You can exercise, get a massage, or try stretching your legs every time you have a leg cramp. Of course, it’s very important to drink plenty of water during the day and include more magnesium-rich foods in your diet, such as nuts and whole grains. If your doctor gives the go-ahead, you may also wish to take a magnesium supplement.
10. Restless legs syndrome
Doctors and researchers don’t know the actual cause of restless legs syndrome (RLS). Some say it occurs probably because of an uncomfortable sleeping position.
RLS normally hits when you’re in bed and just about to fall asleep, then you get the incredible, involuntary urge to move your legs. Some moms find relief for RLS by getting their partner to massage their legs or by wearing compression socks to ease the discomfort.
11. Sleep apnea
Even though this isn’t a common sleep disturbance during pregnancy, it may sometimes be the cause for sleep problems.
Weight gain and tiredness are the most common causes of sleep apnea. Gestational diabetes is also one of the risk factors. The best remedy for this condition is sleeping on the side because it reduces snoring and also helps you breathe better.
12. Frequent urination
This often joked about symptom of pregnancy is caused by increased levels of progesterone and another hormone called human chorionic gonadotropin (hCG).
While more common in early pregnancy, it also can come back in the third trimester because your baby will be bigger and start pressing on your bladder, which will give you the urge to pee even more often.
Even though that urge is exhausting and annoying, to say the least, you mustn’t ignore it or try to hold it in. If your urine changes color or you notice any other changes, you should contact your healthcare provider.
Pregnancy Insomnia Remedies
Most pregnant women think that the best way to deal with their lack of sleep is by taking some over-the-counter sleeping pills, like Ambien and similar.
However, there are so many natural remedies for pregnancy insomnia that can be far more effective, which I’ve listed here below.
NB: If you do decide to go the medication route, you must first consult with your OB-GYN to see whether it is safe for you and your baby.
• Practice better sleep hygiene
Developing and sticking to a healthy bedtime routine will greatly improve your quality of sleep.
One good practice is to always go to sleep in your bed. Don’t pass out on your couch or some other place in your home.
Try to include some relaxing pre-sleep activities into your routine, such as taking a warm bath or shower. Get into the comfiest pajamas you own and lie down in clean, fresh sheets.
• Fight sleeplessness with herbal tea
Chamomile is probably one of the best teas to help you calm down and fall asleep. It may just be your salvation to finally get some good night’s sleep.
An important tip: Not all teas are considered safe to drink while pregnant, and you should limit the amount of tea you consume. If you’re unsure, rather err on the side of caution and first check with your healthcare provider.
• Try some relaxation techniques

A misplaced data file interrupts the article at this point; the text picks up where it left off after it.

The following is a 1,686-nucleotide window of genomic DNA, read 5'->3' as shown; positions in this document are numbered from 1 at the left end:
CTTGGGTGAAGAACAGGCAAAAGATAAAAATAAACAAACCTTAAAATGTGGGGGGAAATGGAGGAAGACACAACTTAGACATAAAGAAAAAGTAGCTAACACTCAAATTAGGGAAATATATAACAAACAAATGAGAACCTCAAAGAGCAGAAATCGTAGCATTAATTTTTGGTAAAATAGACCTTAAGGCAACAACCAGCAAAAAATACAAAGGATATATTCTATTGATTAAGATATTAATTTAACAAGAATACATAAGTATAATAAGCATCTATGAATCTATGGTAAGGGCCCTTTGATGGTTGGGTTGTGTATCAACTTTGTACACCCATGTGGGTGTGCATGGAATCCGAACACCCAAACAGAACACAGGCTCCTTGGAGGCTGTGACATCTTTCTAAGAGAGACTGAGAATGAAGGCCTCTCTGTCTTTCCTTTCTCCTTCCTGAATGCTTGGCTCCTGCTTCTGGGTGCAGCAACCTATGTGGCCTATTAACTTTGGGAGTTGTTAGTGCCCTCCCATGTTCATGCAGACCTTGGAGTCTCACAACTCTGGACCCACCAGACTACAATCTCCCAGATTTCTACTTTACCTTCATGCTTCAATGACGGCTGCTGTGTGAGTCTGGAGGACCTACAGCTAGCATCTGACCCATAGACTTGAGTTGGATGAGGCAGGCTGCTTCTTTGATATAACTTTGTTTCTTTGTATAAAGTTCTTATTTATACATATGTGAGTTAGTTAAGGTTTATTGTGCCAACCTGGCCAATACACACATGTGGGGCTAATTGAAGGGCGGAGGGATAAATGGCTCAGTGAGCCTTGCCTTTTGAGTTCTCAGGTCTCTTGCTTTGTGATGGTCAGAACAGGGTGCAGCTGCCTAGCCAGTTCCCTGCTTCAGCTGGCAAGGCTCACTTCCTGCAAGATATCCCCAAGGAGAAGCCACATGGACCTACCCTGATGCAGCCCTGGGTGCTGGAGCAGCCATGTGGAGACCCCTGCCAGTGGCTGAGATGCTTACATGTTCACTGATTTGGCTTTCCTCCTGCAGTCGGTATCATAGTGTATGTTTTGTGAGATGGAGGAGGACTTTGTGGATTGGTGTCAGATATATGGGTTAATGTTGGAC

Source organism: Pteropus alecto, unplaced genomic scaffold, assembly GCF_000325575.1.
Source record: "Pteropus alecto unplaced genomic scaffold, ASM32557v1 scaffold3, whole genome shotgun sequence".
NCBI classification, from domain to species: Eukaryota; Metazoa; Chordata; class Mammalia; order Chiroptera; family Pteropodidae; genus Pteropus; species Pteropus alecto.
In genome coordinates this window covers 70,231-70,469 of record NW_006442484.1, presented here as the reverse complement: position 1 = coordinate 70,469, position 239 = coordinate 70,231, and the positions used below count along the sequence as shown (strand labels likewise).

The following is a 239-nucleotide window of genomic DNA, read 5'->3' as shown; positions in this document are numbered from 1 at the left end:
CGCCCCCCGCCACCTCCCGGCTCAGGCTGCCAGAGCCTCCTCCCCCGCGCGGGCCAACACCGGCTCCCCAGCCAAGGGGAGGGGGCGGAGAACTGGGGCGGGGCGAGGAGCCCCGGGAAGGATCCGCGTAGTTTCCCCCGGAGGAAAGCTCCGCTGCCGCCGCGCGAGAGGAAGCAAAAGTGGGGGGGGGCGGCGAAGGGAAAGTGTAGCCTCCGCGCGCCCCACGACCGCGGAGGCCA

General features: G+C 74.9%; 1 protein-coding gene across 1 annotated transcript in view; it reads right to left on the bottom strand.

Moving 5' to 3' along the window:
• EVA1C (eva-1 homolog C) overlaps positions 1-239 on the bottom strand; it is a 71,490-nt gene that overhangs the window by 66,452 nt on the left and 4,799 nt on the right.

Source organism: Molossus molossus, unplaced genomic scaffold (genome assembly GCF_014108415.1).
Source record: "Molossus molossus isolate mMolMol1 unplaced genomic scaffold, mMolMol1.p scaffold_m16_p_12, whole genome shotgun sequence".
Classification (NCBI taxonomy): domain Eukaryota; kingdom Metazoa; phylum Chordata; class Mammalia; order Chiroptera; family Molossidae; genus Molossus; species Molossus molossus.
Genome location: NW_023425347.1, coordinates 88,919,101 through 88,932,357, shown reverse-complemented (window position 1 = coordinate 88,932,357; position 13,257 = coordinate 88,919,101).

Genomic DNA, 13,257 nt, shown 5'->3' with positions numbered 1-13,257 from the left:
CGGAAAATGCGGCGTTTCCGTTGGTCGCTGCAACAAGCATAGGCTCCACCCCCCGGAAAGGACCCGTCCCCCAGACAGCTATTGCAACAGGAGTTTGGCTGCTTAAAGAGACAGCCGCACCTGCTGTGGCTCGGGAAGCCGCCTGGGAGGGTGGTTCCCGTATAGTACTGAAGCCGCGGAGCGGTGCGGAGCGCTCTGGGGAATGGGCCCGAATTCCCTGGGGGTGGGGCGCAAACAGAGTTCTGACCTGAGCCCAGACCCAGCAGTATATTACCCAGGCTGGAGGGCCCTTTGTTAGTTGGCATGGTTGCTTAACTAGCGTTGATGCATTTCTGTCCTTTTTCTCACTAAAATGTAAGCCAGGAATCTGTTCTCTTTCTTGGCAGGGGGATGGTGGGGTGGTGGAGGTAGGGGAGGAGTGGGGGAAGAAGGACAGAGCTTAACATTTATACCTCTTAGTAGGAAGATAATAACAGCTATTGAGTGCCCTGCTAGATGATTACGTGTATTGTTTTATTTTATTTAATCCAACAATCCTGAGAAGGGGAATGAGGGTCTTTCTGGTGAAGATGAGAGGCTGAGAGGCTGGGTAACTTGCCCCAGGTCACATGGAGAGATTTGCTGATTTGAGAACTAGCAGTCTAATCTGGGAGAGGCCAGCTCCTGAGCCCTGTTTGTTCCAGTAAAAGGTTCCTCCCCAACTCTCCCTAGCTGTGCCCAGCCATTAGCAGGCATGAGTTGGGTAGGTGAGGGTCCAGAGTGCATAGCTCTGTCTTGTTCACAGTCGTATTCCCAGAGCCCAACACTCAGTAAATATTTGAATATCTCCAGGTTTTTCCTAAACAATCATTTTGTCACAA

Before you go to bed, try some relaxation techniques that will relax both your body and mind, and help you sleep better and longer.
Take up meditation or yoga.. If you read up on prenatal yoga and its advantages for pregnancy, you’ll really want to give it a go. Trust me, it worked wonders for both my pregnancies!
• Treat your insomnia with cognitive behavioral therapy
Cognitive behavioral therapy (CBT) is a very successful treatment for all kinds of insomnia. It helps you develop some healthy sleep habits and it’s sure to help you finally get a good night’s sleep.
Many hormonal changes can cause sleepiness during the day, which pregnant women have no control over, so they have many naps in the daytime – hence, the insomnia at nighttime.
• Walk more during the day or exercise
Experts from the American College Of Obstetricians And Gynecologists all agree that exercise is great for the pregnancy period and also for postpartum recovery.
It regulates the blood pressure, promotes strength, and reduces what we all hate most in pregnancy: bloating and swelling.
• Find a comfortable sleeping position
Many professionals advise that the best sleeping position for pregnant women is on the left side because of the optimal blood flow to the heart.
If you tried every sleeping position and none is helping you fall asleep, you can try to get more comfortable using a pregnancy pillow, which can also be effective to combat other sleep disturbances like back pain and leg cramps.
There are several possible causes for pregnancy insomnia, but it’s reassuring to know that there are some natural remedies that will alleviate the problem.
If you’ve tried all these methods and still struggle with sleeping, I’d strongly advise you make an appointment with your obstetrics or gynecology healthcare provider and consult with them about your pregnancy insomnia.
And if you’re worried that your insomnia may be affecting your baby in the womb, don’t be. As pediatric sleep expert, Jodi Mindell Ph.D. says, “Your baby sleeps even when you’re wide awake.”
I know it’s exhausting. I know it’s difficult. I know you’re so tired and sleepy, but I also know that it’ll pass sooner than you think.
By using these simple methods, your sleep problems will soon be a thing of the past, and you’ll be well-rested and ready to be the best mamma you know how!
And oh yes, consider this little pregnancy insomnia as an introductory course for what’s coming after birth – that’s when the real sleep disturbances start!
National Sleep Foundation, “Summary of Findings”, 2007.
American College Of Obstetricians And Gynecologists, “Physical Activity and Exercise During Pregnancy and the Postpartum Period”, April, 2020.
Jodi Mindell Ph.D. “Will my insomnia during pregnancy harm my baby?”